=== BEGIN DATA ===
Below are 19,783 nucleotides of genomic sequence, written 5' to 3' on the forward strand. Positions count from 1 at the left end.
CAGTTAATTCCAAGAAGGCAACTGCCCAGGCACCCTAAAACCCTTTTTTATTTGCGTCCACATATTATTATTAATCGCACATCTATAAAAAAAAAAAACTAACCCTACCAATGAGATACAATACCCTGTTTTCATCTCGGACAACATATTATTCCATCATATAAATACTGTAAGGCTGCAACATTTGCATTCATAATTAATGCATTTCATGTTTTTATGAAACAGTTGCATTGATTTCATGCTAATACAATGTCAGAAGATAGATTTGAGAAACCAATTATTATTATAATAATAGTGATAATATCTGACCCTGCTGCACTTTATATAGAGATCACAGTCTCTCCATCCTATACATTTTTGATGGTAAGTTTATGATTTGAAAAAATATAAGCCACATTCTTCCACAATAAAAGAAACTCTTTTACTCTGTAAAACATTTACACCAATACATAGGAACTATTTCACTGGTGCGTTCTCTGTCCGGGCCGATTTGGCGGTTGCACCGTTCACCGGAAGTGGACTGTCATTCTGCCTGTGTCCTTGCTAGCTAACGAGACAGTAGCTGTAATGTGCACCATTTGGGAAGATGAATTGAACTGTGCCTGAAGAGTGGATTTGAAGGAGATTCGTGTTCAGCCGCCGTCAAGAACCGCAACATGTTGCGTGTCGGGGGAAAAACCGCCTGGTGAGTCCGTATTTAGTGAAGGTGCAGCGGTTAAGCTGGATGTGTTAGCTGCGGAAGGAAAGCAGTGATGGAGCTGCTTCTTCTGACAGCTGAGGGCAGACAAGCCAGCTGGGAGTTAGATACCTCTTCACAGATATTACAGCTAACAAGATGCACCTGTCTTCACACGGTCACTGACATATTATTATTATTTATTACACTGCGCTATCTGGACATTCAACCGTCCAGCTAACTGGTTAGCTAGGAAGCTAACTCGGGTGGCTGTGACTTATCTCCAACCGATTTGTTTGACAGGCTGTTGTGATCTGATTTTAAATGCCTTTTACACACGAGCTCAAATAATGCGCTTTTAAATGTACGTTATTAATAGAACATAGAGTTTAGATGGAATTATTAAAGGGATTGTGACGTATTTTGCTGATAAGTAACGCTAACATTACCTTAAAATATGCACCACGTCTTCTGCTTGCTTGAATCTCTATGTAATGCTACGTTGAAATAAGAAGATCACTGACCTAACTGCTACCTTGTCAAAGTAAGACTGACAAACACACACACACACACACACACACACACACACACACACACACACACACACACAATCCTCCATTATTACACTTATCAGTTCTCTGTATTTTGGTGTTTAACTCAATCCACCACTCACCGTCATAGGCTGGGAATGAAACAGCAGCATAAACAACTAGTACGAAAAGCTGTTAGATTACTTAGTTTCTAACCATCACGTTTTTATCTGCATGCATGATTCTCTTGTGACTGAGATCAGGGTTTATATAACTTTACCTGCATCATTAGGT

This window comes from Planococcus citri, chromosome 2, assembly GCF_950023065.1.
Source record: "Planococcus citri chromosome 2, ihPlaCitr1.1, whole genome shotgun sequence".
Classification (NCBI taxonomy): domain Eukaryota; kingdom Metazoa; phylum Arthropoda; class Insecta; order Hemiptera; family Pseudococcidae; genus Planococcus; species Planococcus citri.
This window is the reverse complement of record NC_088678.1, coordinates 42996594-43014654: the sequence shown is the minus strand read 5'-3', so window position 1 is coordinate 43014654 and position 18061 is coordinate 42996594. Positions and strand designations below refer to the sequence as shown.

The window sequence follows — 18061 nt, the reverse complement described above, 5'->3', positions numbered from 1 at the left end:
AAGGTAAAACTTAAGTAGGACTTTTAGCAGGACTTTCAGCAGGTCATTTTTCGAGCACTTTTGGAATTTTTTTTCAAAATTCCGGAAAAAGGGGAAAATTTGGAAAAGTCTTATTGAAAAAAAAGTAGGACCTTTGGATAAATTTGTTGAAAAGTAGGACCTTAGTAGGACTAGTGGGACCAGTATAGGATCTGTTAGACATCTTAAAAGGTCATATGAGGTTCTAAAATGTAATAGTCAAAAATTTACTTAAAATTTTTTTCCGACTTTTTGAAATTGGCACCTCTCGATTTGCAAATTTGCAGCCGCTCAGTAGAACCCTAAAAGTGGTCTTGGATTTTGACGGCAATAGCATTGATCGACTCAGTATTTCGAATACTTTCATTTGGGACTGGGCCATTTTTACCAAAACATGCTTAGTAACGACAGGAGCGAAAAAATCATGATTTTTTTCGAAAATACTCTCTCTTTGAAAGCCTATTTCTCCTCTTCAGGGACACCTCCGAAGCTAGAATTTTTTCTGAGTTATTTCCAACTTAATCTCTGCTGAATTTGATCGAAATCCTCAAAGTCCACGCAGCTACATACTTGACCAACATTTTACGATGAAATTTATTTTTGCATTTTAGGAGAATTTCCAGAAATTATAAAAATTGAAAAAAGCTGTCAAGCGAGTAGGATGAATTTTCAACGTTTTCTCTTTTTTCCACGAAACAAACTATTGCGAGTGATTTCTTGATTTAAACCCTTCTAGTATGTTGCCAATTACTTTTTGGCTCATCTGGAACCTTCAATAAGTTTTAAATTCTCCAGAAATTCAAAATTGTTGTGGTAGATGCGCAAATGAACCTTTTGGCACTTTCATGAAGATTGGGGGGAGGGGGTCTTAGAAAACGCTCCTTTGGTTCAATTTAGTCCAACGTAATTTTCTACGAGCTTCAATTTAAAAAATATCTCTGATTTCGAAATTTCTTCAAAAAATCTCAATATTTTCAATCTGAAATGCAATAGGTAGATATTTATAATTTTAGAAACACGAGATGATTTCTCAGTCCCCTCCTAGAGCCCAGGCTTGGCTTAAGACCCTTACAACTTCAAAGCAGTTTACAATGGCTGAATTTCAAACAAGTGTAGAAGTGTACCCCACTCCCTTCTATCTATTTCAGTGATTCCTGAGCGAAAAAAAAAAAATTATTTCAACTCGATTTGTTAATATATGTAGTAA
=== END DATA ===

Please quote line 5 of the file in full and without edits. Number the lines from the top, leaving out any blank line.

Classification (NCBI taxonomy): domain Eukaryota; kingdom Metazoa; phylum Arthropoda; class Insecta; order Hemiptera; family Pseudococcidae; genus Planococcus; species Planococcus citri.